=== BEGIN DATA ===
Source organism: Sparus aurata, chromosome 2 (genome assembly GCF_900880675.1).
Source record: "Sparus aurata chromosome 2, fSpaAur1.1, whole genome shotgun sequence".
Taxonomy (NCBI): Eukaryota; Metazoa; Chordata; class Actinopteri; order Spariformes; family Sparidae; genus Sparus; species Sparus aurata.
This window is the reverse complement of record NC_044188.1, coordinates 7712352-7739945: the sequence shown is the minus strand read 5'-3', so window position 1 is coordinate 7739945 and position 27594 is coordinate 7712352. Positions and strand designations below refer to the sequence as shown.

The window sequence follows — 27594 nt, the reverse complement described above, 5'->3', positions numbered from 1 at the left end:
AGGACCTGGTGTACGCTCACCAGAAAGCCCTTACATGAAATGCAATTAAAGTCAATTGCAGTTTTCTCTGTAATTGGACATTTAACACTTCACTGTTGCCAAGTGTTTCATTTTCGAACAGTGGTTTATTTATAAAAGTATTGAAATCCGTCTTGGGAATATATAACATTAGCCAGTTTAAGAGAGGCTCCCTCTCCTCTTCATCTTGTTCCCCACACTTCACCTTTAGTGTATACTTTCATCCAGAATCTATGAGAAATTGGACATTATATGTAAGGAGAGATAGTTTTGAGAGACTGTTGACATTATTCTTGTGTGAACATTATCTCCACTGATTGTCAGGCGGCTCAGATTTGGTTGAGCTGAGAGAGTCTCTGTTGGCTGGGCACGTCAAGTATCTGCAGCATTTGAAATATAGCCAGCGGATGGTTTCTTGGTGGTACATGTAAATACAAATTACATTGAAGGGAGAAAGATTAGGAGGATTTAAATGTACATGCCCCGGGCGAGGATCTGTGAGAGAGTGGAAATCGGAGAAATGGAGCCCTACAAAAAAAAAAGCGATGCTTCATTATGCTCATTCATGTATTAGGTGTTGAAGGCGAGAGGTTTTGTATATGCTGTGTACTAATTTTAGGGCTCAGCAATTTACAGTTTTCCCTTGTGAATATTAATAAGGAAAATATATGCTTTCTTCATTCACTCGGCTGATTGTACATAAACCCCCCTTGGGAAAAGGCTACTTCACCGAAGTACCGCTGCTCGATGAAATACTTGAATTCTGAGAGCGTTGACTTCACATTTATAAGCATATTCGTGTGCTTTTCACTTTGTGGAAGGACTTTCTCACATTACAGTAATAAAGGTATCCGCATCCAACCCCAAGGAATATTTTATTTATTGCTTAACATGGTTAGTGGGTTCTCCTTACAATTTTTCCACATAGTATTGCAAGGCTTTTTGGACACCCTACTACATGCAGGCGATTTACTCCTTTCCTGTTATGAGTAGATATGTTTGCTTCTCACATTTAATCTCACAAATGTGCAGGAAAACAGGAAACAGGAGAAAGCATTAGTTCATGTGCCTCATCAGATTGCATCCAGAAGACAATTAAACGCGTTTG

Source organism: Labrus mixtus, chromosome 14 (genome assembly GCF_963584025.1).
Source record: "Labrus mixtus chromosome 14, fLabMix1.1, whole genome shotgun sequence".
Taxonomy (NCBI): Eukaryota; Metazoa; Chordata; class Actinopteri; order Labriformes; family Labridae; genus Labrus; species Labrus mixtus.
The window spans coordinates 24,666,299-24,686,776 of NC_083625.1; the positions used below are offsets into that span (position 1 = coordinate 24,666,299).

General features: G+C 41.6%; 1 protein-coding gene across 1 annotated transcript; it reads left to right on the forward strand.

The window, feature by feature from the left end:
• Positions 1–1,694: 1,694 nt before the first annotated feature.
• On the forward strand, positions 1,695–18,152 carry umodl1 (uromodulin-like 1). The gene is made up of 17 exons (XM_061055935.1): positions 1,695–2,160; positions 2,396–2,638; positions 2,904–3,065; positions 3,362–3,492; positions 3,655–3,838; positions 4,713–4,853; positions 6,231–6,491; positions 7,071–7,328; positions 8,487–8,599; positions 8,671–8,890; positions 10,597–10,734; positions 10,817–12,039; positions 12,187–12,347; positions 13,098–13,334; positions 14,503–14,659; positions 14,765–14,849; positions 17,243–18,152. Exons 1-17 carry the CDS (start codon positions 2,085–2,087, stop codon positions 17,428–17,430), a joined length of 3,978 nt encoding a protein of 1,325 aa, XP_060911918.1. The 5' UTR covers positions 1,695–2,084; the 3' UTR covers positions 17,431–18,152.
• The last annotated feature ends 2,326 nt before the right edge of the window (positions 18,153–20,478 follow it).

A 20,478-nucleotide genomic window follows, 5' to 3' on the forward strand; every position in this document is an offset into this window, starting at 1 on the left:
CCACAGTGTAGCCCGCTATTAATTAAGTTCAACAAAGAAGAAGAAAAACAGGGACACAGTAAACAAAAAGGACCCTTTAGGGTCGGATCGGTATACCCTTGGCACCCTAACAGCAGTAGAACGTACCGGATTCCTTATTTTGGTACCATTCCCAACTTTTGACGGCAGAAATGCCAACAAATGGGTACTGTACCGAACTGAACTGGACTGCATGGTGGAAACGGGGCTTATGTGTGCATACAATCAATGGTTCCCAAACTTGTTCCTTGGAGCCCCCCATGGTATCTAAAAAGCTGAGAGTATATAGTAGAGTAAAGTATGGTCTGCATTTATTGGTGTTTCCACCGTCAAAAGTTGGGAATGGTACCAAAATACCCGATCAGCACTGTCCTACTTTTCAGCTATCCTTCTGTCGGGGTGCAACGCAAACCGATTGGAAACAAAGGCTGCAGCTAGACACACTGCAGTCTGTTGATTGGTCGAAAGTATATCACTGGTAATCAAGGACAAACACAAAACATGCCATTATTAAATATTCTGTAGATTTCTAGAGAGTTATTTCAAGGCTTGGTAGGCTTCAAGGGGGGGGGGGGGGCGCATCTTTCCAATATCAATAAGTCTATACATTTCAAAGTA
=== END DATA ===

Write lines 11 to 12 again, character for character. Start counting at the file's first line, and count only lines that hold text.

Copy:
General features: G+C 41.6%; 1 protein-coding gene across 1 annotated transcript; it reads left to right on the forward strand.

The window, feature by feature from the left end: